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    This is probably what's happening. Never heard of vocals and keyboard frequencies clashing before. For 500 per speaker, you should be able to get some pretty good speakers. We got some JBL MRX series with a 12 and horn and they kick all kinds of ass. As a matter of fact we use them live with 4 18"s and that's all we use for tops. They will fill up a pretty good size room. Very crisp and clear. I know you can get some of the higher quality mackies and Yorks in that price range as well. The key is going to be powering them properly. The better quality you get, the better the volume to feedback ratio. Given that they're EQ'ed properly. We are using some of the lower line peavey monitors with a 500 watt behringer powered board for practice and they work fine. We are pretty loud too.

    But we only put vocals in the monitors unless I use my modeler for practice. If you start pushing a bunch of distorted bass through them, your gonna smoke a voice coil. Especially if it's underpowered.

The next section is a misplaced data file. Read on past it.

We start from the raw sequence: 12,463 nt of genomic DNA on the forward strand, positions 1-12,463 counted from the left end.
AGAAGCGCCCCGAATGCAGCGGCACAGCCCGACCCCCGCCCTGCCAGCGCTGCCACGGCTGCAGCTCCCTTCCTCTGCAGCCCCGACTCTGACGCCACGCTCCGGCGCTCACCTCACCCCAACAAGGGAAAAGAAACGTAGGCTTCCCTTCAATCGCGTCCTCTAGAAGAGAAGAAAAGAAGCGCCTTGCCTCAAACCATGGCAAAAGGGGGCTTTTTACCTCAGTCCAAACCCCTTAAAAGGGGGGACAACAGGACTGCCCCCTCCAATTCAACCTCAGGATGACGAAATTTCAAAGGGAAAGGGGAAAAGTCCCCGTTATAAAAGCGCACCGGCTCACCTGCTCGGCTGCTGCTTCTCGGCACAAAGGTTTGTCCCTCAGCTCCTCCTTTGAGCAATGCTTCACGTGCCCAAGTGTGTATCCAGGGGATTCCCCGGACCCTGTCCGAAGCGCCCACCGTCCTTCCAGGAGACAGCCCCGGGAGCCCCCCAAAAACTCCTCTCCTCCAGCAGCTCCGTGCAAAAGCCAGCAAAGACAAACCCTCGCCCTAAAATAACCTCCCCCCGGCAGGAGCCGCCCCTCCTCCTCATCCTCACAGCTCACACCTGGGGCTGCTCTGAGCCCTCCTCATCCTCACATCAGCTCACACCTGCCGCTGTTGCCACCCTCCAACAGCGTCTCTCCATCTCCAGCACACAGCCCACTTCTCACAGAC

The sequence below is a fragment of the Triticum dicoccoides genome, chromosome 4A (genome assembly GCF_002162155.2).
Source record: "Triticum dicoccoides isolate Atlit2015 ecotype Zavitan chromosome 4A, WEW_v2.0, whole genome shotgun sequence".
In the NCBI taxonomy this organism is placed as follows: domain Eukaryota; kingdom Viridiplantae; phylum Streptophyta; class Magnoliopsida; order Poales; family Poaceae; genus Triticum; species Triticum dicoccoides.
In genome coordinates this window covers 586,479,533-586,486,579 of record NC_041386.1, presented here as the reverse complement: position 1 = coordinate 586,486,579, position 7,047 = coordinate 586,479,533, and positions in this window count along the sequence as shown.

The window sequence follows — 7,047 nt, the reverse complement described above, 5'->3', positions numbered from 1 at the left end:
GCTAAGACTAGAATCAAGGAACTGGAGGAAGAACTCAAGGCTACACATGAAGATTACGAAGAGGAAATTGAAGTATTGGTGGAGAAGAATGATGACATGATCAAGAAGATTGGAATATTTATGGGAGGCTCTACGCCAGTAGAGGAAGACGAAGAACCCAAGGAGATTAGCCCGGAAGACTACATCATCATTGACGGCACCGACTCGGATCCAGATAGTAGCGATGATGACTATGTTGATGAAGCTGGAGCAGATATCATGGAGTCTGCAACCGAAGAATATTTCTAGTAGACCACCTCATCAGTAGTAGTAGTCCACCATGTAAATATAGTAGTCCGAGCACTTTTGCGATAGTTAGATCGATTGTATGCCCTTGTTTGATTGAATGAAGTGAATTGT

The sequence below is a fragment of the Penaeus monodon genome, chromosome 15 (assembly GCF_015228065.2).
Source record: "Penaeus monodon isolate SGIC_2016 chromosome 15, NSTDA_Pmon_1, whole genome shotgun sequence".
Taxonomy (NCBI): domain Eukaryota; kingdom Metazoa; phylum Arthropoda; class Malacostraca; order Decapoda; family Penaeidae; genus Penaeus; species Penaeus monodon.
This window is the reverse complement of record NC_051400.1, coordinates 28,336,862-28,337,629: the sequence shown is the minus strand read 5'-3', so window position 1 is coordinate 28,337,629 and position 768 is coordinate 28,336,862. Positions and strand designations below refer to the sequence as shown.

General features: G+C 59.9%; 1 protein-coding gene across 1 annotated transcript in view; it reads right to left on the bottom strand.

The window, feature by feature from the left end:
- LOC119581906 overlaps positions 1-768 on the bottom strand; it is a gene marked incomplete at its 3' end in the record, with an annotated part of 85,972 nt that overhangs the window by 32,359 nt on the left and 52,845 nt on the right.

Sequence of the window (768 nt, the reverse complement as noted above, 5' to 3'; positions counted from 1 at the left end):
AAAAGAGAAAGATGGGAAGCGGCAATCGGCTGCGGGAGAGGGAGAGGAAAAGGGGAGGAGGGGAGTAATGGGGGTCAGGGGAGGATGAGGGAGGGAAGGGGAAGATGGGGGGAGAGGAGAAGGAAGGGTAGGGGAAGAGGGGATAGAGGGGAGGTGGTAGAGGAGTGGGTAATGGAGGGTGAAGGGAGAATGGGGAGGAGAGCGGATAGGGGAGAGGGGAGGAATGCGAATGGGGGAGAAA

Last edited: Feb 28, 2012
  17. freaksho

    freaksho Member

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    wait, you're saying a few things that aren't consistent.

    - is it more than one powered mixer? you wrote 'mixers' and 'systems' in this post.
    - which model PA: 312 or 512? you've written both now.
    - forget the 'clashing frequencies' ********. you're either clipping the amp or overpowering the speakers, both if which will damage them. but it's very important you figure out which is happening because if you don't you're just gonna blow the next set too. your fist paragraph here seems to say that you have plenty of power left in the PA. if you're 100% sure you've never pushed the PA into distortion then you're overpowering the the speakers and a higher rated set will solve your issues.